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G is for Green, Gold and Glitter

Posted by on November 17, 2012


In winter everything gets gray and dark. Most trees will have shed their leaves and grass will be gone (or covered under a layer of snow or ice). One of the few groups of trees that still show some live and colour are evergreens. Most people will recognise these as the Christmas tree. I love the way the green trees smell in your house during these winter days. Just reminds you of spring and better times to come.


Next to Frankincense, Gold was the other product given to Jesus on his birth day. Back in those days gold was seen as a source of rich dom. Over all the centuries gold has never lost its attractiveness. In the old days people showed off with elaborate gold decorations in their house or through jewellery. In modern day people show off their “bling” through gold decorated items like cars and iPhones. Some even have golden teeth. Although that will not be pure gold as that is too weak to sustain any pressure used for chewing.

Small quantities of gold have also been used for eating. Gold flakes were popular in medieva times to show off someone’s wealth. Not too many years ago a popular spirits manufacturer made a product called Gold Strike – a liqueur with gold snippets.

Marmite this year made a special limited edition of Marmite with Gold flakes! Marmite is a by product from beer production. The yeast that is left over after production is concentrated and bottled. The Brits either love or hate their Marmite and the brand sees regular special editions like a special jar for the Queens Jubilee, a special Guinness version and an extra strength version.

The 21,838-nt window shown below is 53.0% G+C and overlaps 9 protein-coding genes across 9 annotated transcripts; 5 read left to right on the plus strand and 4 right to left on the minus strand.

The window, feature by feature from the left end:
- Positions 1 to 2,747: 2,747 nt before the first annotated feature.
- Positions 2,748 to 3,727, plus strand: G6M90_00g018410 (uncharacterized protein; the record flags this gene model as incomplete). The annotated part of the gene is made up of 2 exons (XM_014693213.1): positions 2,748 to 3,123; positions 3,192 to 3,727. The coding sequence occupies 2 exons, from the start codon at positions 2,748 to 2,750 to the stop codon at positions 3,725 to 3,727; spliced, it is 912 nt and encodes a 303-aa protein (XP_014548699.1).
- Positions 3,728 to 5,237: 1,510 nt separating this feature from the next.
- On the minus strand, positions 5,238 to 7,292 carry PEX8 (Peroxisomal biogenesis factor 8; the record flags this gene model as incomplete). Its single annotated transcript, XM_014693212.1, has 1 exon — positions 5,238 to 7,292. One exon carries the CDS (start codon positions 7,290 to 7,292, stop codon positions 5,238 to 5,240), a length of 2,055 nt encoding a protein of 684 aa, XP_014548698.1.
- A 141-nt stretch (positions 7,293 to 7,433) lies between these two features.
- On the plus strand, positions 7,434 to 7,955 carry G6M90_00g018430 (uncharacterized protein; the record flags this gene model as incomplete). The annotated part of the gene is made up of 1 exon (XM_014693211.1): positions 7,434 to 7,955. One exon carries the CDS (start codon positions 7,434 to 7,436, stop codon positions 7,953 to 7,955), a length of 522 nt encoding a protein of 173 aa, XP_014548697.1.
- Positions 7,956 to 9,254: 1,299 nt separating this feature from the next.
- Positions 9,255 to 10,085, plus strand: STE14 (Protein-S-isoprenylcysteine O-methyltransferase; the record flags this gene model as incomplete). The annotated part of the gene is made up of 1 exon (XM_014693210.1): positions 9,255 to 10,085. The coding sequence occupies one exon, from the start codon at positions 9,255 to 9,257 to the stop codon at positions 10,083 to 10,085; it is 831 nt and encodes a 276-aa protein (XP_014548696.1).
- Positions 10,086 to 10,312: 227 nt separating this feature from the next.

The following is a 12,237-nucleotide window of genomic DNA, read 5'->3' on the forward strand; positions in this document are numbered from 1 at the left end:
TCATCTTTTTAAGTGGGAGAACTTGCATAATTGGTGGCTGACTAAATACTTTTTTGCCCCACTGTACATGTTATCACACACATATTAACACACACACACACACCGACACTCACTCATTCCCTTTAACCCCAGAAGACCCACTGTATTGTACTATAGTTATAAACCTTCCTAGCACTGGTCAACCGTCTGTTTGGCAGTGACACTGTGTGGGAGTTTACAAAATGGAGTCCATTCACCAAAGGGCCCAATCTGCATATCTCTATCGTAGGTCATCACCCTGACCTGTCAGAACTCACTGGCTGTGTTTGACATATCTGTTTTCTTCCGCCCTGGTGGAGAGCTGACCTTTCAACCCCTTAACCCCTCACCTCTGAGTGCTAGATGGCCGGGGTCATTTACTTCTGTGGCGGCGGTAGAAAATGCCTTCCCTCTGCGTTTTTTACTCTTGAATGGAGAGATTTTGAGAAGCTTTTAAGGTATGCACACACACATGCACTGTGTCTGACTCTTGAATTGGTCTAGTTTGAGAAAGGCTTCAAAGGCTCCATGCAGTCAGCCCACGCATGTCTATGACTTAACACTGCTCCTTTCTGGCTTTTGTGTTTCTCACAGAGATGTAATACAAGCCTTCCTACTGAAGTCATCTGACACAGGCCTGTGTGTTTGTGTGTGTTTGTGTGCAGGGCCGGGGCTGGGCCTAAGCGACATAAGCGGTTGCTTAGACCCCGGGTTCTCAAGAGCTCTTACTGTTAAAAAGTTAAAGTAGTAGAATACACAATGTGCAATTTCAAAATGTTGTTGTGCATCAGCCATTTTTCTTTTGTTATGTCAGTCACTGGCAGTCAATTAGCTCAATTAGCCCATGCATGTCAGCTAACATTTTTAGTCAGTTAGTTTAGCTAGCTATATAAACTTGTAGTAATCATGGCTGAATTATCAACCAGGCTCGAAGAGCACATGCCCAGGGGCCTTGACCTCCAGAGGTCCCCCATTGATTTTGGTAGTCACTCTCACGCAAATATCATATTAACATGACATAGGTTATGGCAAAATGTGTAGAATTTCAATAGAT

Three Amazing Marmite Jars – Extra Old, Jubilee and Gold




To create as much light and brightness as possible, glitter is spread over pretty much anything Christmassy especially on cards. Making your own cards is great fun and you can easily get hold of different colours of glitter in most DIY and Hobby stores. It is great fun to play with the glitter, but the downside is, it seems to be able to end up pretty much everywhere!

You might think that glitters are something modern and new. But as early as 30,000 year ago, flake minerals was used to give caves paintings a glittering appearance and by that time the Ancient Egyptians made glittery make up by using beetle shells! Nowadays most glitters are made of plastics, with the advantage that they can come in any shape, size and colour. You can let your imagination run wild in creating your own decorations or cards. Just make sure you have an easy to clean surface to work on so you don’t find the glitter for many weeks to come.

All these three make your winter days a less dark and gloomy event. Have a sparkly festive season!

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